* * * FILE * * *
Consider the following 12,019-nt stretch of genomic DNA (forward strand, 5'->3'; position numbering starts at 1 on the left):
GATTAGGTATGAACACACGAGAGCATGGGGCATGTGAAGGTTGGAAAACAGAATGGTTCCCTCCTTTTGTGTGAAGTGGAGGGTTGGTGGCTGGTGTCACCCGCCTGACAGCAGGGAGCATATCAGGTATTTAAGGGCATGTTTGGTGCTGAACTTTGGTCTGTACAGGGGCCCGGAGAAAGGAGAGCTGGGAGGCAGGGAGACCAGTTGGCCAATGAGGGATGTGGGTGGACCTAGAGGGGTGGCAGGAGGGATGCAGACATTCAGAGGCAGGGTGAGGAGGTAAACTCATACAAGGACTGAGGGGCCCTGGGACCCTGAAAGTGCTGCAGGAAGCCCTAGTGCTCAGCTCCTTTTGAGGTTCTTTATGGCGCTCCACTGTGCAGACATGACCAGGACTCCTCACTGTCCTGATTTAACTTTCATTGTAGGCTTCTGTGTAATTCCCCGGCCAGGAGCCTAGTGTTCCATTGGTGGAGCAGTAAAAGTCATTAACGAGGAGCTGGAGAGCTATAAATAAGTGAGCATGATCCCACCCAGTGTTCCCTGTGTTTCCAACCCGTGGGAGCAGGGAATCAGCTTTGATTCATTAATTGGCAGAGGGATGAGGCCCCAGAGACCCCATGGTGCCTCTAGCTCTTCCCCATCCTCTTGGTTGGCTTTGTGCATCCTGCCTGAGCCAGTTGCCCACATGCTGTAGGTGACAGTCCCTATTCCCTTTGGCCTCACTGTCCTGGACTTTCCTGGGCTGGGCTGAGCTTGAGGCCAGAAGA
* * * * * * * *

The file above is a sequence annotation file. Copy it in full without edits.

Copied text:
Consider the following 12,019-nt stretch of genomic DNA (forward strand, 5'->3'; position numbering starts at 1 on the left):
GATTAGGTATGAACACACGAGAGCATGGGGCATGTGAAGGTTGGAAAACAGAATGGTTCCCTCCTTTTGTGTGAAGTGGAGGGTTGGTGGCTGGTGTCACCCGCCTGACAGCAGGGAGCATATCAGGTATTTAAGGGCATGTTTGGTGCTGAACTTTGGTCTGTACAGGGGCCCGGAGAAAGGAGAGCTGGGAGGCAGGGAGACCAGTTGGCCAATGAGGGATGTGGGTGGACCTAGAGGGGTGGCAGGAGGGATGCAGACATTCAGAGGCAGGGTGAGGAGGTAAACTCATACAAGGACTGAGGGGCCCTGGGACCCTGAAAGTGCTGCAGGAAGCCCTAGTGCTCAGCTCCTTTTGAGGTTCTTTATGGCGCTCCACTGTGCAGACATGACCAGGACTCCTCACTGTCCTGATTTAACTTTCATTGTAGGCTTCTGTGTAATTCCCCGGCCAGGAGCCTAGTGTTCCATTGGTGGAGCAGTAAAAGTCATTAACGAGGAGCTGGAGAGCTATAAATAAGTGAGCATGATCCCACCCAGTGTTCCCTGTGTTTCCAACCCGTGGGAGCAGGGAATCAGCTTTGATTCATTAATTGGCAGAGGGATGAGGCCCCAGAGACCCCATGGTGCCTCTAGCTCTTCCCCATCCTCTTGGTTGGCTTTGTGCATCCTGCCTGAGCCAGTTGCCCACATGCTGTAGGTGACAGTCCCTATTCCCTTTGGCCTCACTGTCCTGGACTTTCCTGGGCTGGGCTGAGCTTGAGGCCAGAAGA